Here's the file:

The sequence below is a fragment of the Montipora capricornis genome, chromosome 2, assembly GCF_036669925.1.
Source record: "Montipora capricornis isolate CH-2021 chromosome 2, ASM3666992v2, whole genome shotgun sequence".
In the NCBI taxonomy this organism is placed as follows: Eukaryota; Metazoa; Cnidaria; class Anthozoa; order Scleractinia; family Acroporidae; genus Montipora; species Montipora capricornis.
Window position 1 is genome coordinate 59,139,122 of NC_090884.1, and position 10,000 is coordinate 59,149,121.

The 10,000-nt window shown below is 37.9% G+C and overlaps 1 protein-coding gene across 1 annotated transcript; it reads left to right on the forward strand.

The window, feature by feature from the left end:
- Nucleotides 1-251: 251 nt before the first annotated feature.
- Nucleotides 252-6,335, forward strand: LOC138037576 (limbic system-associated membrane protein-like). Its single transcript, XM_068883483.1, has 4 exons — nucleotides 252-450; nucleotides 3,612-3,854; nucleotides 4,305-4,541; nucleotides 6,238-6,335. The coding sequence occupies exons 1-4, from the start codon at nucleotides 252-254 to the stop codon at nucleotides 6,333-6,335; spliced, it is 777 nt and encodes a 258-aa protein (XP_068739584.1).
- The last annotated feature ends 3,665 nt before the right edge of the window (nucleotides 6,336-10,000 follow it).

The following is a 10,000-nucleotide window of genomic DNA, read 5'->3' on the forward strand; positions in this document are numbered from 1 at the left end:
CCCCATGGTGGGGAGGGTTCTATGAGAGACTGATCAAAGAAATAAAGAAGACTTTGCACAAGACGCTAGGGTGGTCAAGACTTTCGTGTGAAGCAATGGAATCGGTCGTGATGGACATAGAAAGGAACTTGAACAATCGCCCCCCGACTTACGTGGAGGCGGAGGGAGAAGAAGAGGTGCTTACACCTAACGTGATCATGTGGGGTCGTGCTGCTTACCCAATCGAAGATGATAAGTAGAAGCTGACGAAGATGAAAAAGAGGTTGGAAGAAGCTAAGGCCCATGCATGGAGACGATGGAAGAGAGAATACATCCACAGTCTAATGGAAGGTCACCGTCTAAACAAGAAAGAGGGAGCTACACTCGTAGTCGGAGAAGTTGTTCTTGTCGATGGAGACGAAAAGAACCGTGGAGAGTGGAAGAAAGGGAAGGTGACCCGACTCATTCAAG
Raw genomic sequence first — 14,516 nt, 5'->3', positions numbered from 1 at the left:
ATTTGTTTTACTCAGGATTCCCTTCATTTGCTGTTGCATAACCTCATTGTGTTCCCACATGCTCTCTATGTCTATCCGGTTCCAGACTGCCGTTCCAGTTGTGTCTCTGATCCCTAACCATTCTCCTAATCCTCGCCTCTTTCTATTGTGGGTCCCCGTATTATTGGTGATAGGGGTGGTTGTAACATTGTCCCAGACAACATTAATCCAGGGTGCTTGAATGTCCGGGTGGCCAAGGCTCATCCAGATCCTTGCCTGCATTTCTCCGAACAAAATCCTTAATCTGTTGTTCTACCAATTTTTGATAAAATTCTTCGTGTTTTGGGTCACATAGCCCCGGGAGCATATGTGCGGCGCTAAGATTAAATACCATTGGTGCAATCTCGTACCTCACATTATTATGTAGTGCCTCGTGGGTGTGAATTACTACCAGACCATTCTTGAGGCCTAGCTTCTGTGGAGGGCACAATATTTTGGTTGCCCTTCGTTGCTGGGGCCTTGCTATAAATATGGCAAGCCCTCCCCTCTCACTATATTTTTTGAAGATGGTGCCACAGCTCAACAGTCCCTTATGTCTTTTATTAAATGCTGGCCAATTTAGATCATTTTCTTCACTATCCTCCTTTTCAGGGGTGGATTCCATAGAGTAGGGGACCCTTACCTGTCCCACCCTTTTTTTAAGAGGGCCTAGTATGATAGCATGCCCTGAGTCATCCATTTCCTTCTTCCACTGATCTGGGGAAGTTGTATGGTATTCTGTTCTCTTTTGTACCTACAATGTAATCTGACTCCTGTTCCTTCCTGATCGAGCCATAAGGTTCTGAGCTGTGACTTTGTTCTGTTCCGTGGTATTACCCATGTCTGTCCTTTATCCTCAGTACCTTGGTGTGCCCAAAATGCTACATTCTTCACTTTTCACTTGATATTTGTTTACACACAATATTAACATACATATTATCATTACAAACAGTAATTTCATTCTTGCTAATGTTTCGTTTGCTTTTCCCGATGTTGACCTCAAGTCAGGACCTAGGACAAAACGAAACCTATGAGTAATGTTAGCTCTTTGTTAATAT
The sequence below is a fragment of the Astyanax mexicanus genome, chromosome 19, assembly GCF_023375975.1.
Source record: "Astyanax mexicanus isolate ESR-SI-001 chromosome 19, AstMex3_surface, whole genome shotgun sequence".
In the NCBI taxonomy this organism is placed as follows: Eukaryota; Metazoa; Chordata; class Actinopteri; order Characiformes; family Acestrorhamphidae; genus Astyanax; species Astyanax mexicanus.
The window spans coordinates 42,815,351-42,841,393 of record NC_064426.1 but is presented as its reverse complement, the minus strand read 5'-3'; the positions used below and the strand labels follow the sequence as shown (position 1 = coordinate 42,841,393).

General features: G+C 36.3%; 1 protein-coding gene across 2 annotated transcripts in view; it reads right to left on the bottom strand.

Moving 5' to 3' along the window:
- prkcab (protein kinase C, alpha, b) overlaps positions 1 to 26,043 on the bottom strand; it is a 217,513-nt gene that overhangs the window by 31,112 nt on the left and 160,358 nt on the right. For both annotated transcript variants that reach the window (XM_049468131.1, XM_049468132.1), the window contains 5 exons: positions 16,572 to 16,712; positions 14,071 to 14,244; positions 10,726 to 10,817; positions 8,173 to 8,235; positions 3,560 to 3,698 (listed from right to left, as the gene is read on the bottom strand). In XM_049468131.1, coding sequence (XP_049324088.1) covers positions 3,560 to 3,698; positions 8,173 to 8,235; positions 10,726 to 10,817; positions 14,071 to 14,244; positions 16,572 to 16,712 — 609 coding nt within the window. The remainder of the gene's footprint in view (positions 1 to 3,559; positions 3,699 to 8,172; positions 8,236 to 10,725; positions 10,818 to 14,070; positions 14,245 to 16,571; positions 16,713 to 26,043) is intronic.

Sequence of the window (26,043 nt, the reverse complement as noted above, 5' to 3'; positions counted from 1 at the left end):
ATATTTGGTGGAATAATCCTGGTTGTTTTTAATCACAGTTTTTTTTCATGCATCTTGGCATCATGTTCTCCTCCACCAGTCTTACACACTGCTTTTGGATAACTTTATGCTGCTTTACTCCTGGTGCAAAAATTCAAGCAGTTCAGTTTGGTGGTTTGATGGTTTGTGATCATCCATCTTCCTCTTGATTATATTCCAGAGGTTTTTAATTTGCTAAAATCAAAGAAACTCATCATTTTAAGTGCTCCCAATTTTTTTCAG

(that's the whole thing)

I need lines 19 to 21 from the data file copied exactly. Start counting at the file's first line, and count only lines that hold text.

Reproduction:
Moving 5' to 3' along the window:
- prkcab (protein kinase C, alpha, b) overlaps positions 1 to 26,043 on the bottom strand; it is a 217,513-nt gene that overhangs the window by 31,112 nt on the left and 160,358 nt on the right. For both annotated transcript variants that reach the window (XM_049468131.1, XM_049468132.1), the window contains 5 exons: positions 16,572 to 16,712; positions 14,071 to 14,244; positions 10,726 to 10,817; positions 8,173 to 8,235; positions 3,560 to 3,698 (listed from right to left, as the gene is read on the bottom strand). In XM_049468131.1, coding sequence (XP_049324088.1) covers positions 3,560 to 3,698; positions 8,173 to 8,235; positions 10,726 to 10,817; positions 14,071 to 14,244; positions 16,572 to 16,712 — 609 coding nt within the window. The remainder of the gene's footprint in view (positions 1 to 3,559; positions 3,699 to 8,172; positions 8,236 to 10,725; positions 10,818 to 14,070; positions 14,245 to 16,571; positions 16,713 to 26,043) is intronic.

Sequence of the window (26,043 nt, the reverse complement as noted above, 5' to 3'; positions counted from 1 at the left end):